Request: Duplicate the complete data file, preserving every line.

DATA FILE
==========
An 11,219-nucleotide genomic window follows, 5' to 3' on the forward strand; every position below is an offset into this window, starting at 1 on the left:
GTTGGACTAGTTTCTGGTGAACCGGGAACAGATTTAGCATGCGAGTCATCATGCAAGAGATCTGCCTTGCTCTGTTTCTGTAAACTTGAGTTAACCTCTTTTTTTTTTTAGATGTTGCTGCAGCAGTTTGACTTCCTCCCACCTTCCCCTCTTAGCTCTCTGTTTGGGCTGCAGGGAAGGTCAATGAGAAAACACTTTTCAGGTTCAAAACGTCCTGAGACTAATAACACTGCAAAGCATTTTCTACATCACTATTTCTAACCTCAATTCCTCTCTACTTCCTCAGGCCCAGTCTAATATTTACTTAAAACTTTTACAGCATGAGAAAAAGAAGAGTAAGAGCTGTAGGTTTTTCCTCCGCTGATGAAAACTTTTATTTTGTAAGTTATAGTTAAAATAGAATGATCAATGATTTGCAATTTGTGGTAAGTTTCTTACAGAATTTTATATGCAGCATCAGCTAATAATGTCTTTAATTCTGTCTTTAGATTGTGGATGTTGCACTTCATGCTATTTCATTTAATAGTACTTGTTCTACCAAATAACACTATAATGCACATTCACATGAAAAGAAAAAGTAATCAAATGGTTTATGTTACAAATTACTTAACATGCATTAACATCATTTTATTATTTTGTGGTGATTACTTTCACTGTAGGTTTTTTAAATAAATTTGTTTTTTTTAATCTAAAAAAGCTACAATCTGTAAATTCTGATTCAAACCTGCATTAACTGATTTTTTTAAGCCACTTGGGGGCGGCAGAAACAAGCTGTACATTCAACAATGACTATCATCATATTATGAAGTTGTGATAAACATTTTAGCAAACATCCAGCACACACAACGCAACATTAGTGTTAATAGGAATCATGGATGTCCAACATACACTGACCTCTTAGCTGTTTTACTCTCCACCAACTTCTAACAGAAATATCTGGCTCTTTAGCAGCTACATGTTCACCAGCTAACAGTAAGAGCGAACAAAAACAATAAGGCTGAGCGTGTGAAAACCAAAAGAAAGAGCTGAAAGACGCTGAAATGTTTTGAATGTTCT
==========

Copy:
An 11,219-nucleotide genomic window follows, 5' to 3' on the forward strand; every position below is an offset into this window, starting at 1 on the left:
GTTGGACTAGTTTCTGGTGAACCGGGAACAGATTTAGCATGCGAGTCATCATGCAAGAGATCTGCCTTGCTCTGTTTCTGTAAACTTGAGTTAACCTCTTTTTTTTTTTAGATGTTGCTGCAGCAGTTTGACTTCCTCCCACCTTCCCCTCTTAGCTCTCTGTTTGGGCTGCAGGGAAGGTCAATGAGAAAACACTTTTCAGGTTCAAAACGTCCTGAGACTAATAACACTGCAAAGCATTTTCTACATCACTATTTCTAACCTCAATTCCTCTCTACTTCCTCAGGCCCAGTCTAATATTTACTTAAAACTTTTACAGCATGAGAAAAAGAAGAGTAAGAGCTGTAGGTTTTTCCTCCGCTGATGAAAACTTTTATTTTGTAAGTTATAGTTAAAATAGAATGATCAATGATTTGCAATTTGTGGTAAGTTTCTTACAGAATTTTATATGCAGCATCAGCTAATAATGTCTTTAATTCTGTCTTTAGATTGTGGATGTTGCACTTCATGCTATTTCATTTAATAGTACTTGTTCTACCAAATAACACTATAATGCACATTCACATGAAAAGAAAAAGTAATCAAATGGTTTATGTTACAAATTACTTAACATGCATTAACATCATTTTATTATTTTGTGGTGATTACTTTCACTGTAGGTTTTTTAAATAAATTTGTTTTTTTTAATCTAAAAAAGCTACAATCTGTAAATTCTGATTCAAACCTGCATTAACTGATTTTTTTAAGCCACTTGGGGGCGGCAGAAACAAGCTGTACATTCAACAATGACTATCATCATATTATGAAGTTGTGATAAACATTTTAGCAAACATCCAGCACACACAACGCAACATTAGTGTTAATAGGAATCATGGATGTCCAACATACACTGACCTCTTAGCTGTTTTACTCTCCACCAACTTCTAACAGAAATATCTGGCTCTTTAGCAGCTACATGTTCACCAGCTAACAGTAAGAGCGAACAAAAACAATAAGGCTGAGCGTGTGAAAACCAAAAGAAAGAGCTGAAAGACGCTGAAATGTTTTGAATGTTCT